We've been waiting way more than six years for this.

Olivia Harvey
Jun 22, 2021 @ 11:22 am
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Laurel Hubbard
Credit: Dan Mullan, Getty Images

Laurel Hubbard, a weightlifter from New Zealand, will become the first transgender athlete to compete at the Olympic Games and is slated to compete in the women's super-heavyweight 87-kg category.

Hubbard will also be the oldest lifter at the Tokyo Olympics. The 43-year-old previously competed in men's heavyweight lifting championships until she transitioned in 2013.

"I am grateful and humbled by the kindness and support that has been given to me by so many New Zealanders," Hubbard said in a statement released by the New Zealand Olympic Committee (NZOC) on June 21st, per NBC News.

According to TransAthlete.com, the International Olympic Committee (IOC) agreed in 2015 that athletes who have transitioned from female to male are eligible to compete in any male category without restriction. But those athletes who have transitioned from male to female may compete in female categories if they have declared their gender identity as female for four years prior and demonstrate that their testosterone level is below 10 nmol/L for at least 12 months prior to their first competition as well as throughout the Olympic eligibility period.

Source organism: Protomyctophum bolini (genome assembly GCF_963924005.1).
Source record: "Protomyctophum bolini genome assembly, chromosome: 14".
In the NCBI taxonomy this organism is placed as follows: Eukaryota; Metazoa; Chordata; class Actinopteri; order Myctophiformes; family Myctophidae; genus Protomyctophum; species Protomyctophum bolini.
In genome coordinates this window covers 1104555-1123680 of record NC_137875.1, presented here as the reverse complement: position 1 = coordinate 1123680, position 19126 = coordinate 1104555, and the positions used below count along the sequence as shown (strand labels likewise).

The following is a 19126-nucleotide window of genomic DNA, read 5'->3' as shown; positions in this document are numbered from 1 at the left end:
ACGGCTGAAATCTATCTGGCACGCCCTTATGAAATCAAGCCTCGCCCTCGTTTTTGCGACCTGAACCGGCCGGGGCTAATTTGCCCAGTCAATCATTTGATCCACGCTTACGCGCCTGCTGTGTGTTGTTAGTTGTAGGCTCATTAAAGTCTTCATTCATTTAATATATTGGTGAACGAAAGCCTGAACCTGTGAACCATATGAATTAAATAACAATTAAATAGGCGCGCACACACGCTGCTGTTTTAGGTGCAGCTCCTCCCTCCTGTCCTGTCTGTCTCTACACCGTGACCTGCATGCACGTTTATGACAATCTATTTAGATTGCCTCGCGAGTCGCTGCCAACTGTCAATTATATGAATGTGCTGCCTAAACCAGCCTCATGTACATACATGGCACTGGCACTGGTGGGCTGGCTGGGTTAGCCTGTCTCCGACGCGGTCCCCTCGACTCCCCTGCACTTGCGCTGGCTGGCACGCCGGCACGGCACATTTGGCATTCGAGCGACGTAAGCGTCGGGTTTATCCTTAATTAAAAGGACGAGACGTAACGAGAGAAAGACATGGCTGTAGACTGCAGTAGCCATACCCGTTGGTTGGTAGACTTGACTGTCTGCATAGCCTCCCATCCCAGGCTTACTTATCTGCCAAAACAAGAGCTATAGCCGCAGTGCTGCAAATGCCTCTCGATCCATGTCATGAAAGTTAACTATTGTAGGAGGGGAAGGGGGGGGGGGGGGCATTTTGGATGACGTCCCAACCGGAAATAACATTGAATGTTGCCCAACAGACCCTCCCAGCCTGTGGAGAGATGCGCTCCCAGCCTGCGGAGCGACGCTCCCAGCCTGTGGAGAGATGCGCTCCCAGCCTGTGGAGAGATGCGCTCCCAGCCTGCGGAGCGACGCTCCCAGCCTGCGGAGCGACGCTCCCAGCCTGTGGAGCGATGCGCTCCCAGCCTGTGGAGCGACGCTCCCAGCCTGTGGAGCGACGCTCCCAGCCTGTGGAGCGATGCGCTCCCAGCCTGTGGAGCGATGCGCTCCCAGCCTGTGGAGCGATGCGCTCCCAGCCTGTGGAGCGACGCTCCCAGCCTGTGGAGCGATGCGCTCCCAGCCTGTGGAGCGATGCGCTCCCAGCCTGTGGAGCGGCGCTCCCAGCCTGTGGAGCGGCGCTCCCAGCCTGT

Though the rules have been in place for six years, Hubbard is the first trans athlete to qualify for the Games and met the IOC and the International Weightlifting Federation's selection criteria.

"We acknowledge that gender identity in sport is a highly sensitive and complex issue requiring a balance between human rights and fairness on the field of play," New Zealand Olympic Committee CEO Kereyn Smith said in a statement, per NBC. "As the New Zealand Team, we have a strong culture of ... inclusion and respect for all."

Of course, since transitioning, Hubbard has faced backlash from fellow female weightlifters and weightlifting organizations, who argue that she has an unfair advantage over her competition having been born "biologically male." But her attitude hasn't swayed, and both the New Zealand government and the IOC fully support her competing in Tokyo. As do we!